Isn’t it great when hard work is rewarded? It seems that my efforts to learn to hear with my cochlear implant (CI) are bearing fruit and I’m seeing improvements every day. I wonder if this is a little honeymoon period. I know to expect months and months of slow, hard-won progress. But that needn’t stop me from noticing and celebrating the gains as and when they come. 

Mary Poppins was right

According to Mary, ‘in every job that must be done there is an element of fun”, and I am working hard at finding the fun in the auditory training exercises I must do every day if I am to see off my friend Robbie the robot (more about him in my last blog) at the earliest opportunity.

I am spending a great deal of time with Angela, Margaret and the rest of the speakers who deliver the Advanced Bionics Sound Success programme. They have to say very boring things S-L-O-W-L-Y and C-L-E-A-R-L-Y and I imagine that they too had to find an element of fun in recording the exercises for us. Things got livelier this week as I graduated to the more advanced stuff where they pair up to have S-L-O-W and frankly W-E-I-R-D conversations about imaginary dinner parties and train trips against fake backgrounds. I swear you can see their mouths twitch with suppressed merriment and that Jay has a definite twinkle in his eye, although I only turn the video on if I really can’t make out the words by listening only. Anyway, I am making good progress here, which also helps to offset the tedium of the exercises. 

I’ve also been spending a good bit of time using the Hearoes app, which gives a good range of auditory training exercises with the bonus of little animations. Get a word right and the balloon or boat moves across the screen, or the rocket avoids annihilation by asteroids. I am not into computer games, and anyone who is would undoubtedly scoff at the simplicity of the graphics, but I find I like these (admittedly tiny) rewards! This app also gives clear and immediate feedback on what the exercise is testing and what my successes and failures are. Am I hearing ‘neat’ or ‘meat’? How many syllables can I hear and which is stressed? Which city/household/farmyard noise is playing (I’m hopeless at that) and is this sound a lower or higher pitch than the one that just played? I’m delighted to find that I can now tell if the sound is a higher pitch, though not yet if it’s lower.

I’ve had my first session with Emma, a speech and language therapist, via video call. Emma put Tim and I through our paces of Tim reading a word or phrase from a list while concealing his mouth but not blocking the sound, and me repeating what I hear. I did quite well aside from not being able to hear “fire”; after several fruitless repetitions Tim added “don’t panic!” and it finally made sense!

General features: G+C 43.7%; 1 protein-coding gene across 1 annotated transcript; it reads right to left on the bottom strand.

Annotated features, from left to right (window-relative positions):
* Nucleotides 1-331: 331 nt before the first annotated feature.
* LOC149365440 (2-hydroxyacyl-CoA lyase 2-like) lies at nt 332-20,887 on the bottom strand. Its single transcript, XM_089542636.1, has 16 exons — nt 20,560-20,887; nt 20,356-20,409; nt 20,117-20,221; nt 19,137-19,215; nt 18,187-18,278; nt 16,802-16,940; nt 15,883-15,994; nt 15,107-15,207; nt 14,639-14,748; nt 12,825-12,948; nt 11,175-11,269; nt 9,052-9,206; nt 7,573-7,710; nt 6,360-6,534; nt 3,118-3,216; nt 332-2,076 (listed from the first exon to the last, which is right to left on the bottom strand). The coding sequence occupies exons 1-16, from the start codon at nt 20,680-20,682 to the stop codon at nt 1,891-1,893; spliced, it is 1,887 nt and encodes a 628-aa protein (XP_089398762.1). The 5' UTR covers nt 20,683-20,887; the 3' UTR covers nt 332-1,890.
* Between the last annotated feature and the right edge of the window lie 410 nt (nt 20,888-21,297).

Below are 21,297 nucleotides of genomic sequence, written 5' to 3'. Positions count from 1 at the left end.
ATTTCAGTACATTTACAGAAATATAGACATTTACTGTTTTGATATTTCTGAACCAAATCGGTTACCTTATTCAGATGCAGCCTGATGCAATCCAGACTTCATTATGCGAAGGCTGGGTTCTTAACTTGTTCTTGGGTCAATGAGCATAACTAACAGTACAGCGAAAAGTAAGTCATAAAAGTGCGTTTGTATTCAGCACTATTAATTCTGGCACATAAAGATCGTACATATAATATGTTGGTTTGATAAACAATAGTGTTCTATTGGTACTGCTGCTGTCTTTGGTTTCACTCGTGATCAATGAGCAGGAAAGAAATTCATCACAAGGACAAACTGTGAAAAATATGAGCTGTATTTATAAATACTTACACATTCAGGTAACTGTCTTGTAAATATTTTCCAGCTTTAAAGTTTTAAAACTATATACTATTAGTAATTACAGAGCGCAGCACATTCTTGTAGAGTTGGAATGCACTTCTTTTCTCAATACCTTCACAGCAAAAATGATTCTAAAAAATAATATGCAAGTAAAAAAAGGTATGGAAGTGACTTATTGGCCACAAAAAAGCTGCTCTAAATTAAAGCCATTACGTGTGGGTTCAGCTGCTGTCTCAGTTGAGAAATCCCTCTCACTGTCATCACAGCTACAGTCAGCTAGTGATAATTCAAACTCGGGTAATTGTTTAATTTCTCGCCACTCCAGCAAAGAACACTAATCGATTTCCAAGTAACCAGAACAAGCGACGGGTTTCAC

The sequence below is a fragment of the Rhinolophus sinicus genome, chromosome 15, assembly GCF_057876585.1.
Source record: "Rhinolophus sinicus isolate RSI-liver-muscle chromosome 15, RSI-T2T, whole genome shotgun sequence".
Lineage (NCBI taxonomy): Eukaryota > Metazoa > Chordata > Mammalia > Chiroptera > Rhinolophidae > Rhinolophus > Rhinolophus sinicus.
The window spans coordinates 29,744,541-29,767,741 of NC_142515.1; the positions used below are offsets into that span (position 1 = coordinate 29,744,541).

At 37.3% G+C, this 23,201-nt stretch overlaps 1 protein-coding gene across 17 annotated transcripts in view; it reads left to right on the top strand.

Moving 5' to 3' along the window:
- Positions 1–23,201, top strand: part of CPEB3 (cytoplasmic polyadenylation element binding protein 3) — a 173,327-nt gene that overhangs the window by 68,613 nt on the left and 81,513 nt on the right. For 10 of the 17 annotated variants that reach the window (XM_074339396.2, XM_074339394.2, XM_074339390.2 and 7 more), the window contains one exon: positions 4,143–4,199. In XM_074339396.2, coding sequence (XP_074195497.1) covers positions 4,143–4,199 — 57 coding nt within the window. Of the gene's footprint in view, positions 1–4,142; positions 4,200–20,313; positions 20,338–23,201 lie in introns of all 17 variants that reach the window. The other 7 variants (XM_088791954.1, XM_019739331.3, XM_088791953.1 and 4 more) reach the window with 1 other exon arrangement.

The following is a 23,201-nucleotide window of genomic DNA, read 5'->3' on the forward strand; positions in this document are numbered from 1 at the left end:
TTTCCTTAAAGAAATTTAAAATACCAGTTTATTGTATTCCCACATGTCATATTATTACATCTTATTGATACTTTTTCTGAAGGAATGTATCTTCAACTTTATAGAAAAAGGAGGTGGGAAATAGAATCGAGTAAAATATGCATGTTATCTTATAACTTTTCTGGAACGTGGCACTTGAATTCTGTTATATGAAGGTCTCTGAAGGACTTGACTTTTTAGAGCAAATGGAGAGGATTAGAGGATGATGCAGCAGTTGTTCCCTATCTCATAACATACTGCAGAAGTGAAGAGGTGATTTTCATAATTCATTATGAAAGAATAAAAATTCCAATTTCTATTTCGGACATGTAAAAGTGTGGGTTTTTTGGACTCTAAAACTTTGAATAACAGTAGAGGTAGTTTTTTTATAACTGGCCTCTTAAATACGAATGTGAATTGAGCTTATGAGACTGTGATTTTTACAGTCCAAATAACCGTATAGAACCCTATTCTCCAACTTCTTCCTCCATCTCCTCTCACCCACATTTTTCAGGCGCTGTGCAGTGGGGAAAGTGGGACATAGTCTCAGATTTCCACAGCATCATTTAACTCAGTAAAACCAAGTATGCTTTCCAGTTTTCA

Line of beauty

At my first implant tuning (or mapping) session this week, I also had the kind of hearing test that determines what the quietest sound is that you can hear at different frequencies, plotting the results on a graph or audiogram. It’s a long, long time since I could hear anything at the level of the sunlight uplands of the upper part of the chart and over the years I have watched my lines on the audiogram slide down towards the silent boglands at the bottom. As I pressed the button whenever I heard a beep, I was aware of the audiologist’s eyebrows going up and she gave some confirmatory nods. “It’s good”, she said, “very good”. Indeed it is. Current NICE guidance states that people who can only hear sounds louder than 80 decibels (kitchen blender sort of level) may be considered for a cochlear implant and, while hearing aids were helping, my graph was still looking a sorry thing. Now I have a rather astonishing line, showing that with my cochlear implant, across most of the tested frequencies, I am hearing sounds as quiet as 25 decibels – that’s as quiet as someone whispering! I keep looking at it, just to admire it again and wonder at the technical marvel that has enabled this.

It’s important, though, to stress that this isn’t the equivalent of waving a wand and I’m hearing everything again. Rather, this is a foundation on which my brain must build. The information it’s getting is different from that delivered by normal hearing mechanisms. It has to make sense of the new stimuli as sound, for me to have better functional hearing than before. That will take time and practice.

Getting technical

It was only when I talked to Emma, the speech and language therapist, that I realised that whilst I knew that the audiologist had added another programme to my implant during my appointment on Monday, I didn’t know when/how I was supposed to use it! A little plea to audiologists here to remember that there is so much that’s new to CI recipients and that we need clear instructions about what to do with this technology! We may also be only half hearing what you tell us!

At this point, I experimented with essentially upping the volume via the app, again grateful for smartphone technology. I’ve also successfully connected my CI to the laptop and tv via Bluetooth – fancy! I did my weekly online Pilates class and for the first time ever was able to follow a lot of the verbal instruction, much of it with no lipreading.  Amazing! 

I used it in the office one day this week, the first time a group of us had gathered there since March 2020. We were socially distanced in a very large and echoey space and while I could use the CI only for a one-to-one conversation in a quiet part of it, it was mostly too difficult, and I resorted to using my hearing aid too. This is where I need the Roger Select, a piece of kit that can be good for group situations, allowing you to choose which speaker(s) to pick up on and damping down background noise.

The next adventure?

A week abroad! Well that feels terribly novel, as my first trip beyond the UK since 2019, with the added adventure of travelling with my new CI. I will report back!